Sweden Predicts Orderly, On-Time Brexit

LONDON, ENGLAND - JANUARY 15: Pro-Brexit protesters demonstrate outside the Houses of Parliament on January 15, 2019 in London, England. Theresa May's Brexit deal finally reaches the House of Commons this evening and MPs will begin voting on it at 7pm. The Prime Minister has consistently said her's is the …
Jack Taylor/Getty Images

Newly appointed Swedish European Union Minister Hans Dahlgren has declared that despite the multiple setbacks faced by Prime Minister Theresa May, he believes an orderly Brexit will occur on March 29th.

Mr Dahlgren said that in his opinion there is unlikely to be an extension of the Brexit negotiations saying, “The EU side has told the British that if you have good reasons for needing an extension then we can discuss it. But I think the British government really wants to try to get a decision in Parliament that allows them to keep this date,” broadcaster Sverigesradio reports.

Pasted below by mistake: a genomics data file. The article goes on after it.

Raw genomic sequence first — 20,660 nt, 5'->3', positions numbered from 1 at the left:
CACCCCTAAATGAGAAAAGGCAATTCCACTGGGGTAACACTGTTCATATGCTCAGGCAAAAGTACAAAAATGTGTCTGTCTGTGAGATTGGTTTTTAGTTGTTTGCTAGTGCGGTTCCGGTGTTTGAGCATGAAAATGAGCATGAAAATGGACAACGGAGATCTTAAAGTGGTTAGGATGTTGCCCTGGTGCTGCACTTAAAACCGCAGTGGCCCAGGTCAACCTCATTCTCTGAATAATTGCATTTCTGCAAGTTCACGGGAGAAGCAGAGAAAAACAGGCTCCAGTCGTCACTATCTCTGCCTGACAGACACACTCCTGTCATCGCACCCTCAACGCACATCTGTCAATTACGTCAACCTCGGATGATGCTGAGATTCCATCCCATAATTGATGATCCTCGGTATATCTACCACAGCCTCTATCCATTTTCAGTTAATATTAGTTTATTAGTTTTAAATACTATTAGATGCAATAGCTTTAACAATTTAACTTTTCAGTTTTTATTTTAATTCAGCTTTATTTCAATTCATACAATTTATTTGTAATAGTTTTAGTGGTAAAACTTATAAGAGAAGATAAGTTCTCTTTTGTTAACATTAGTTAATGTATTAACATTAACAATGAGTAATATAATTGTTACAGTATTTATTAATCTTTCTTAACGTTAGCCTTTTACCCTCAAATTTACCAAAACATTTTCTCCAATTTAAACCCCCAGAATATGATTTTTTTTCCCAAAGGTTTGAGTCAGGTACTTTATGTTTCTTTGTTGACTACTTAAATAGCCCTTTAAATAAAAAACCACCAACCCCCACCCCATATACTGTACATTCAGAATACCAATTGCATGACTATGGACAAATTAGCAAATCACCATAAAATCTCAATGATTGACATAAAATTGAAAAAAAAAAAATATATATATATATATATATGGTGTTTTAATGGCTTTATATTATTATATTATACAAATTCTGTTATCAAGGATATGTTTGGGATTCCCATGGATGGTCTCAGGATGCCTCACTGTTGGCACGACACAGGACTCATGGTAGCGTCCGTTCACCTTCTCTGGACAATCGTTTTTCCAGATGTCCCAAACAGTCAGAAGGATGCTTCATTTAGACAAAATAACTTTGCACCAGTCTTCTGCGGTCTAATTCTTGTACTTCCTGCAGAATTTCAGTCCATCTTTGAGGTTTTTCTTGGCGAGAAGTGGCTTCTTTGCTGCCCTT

The Swedish minister also noted the possibility of a no-deal Brexit occurring which would see the UK operating under World Trade Organization (WTO) rules and could see the UK refuse to pay billions of pounds expected by the political bloc as part of the current deal advocated by Prime Minister May.

A recent Sky News poll revealed that no-deal is the most popular outcome for Britons wanting to leave the political bloc.

Other European politicians, including German Chancellor Angela Merkel, have expressed some optimism over the Brexit deadline but Swedish Foreign Minister Margot Wallström slammed the entire process saying that the UK political class should not have held the referendum in the first place.

“You should not promise referenda if you don’t prepare them properly,” Wallström said and added, “I just think that they’ve made such a historical mistake and they’ve really created a problem for all of us.”

The Brexit process may have had an impact on the change in the policy of the populist Sweden Democrats who announced this week that they would be dropping proposals to hold a membership referendum.

Party leader Jimmie Åkesson spoke on the issue saying, “It would be irresponsible for Sweden to leave before knowing how it goes with Britain.”

Follow Chris Tomlinson on Twitter at @TomlinsonCJ or email at ctomlinson(at)breitbart.com


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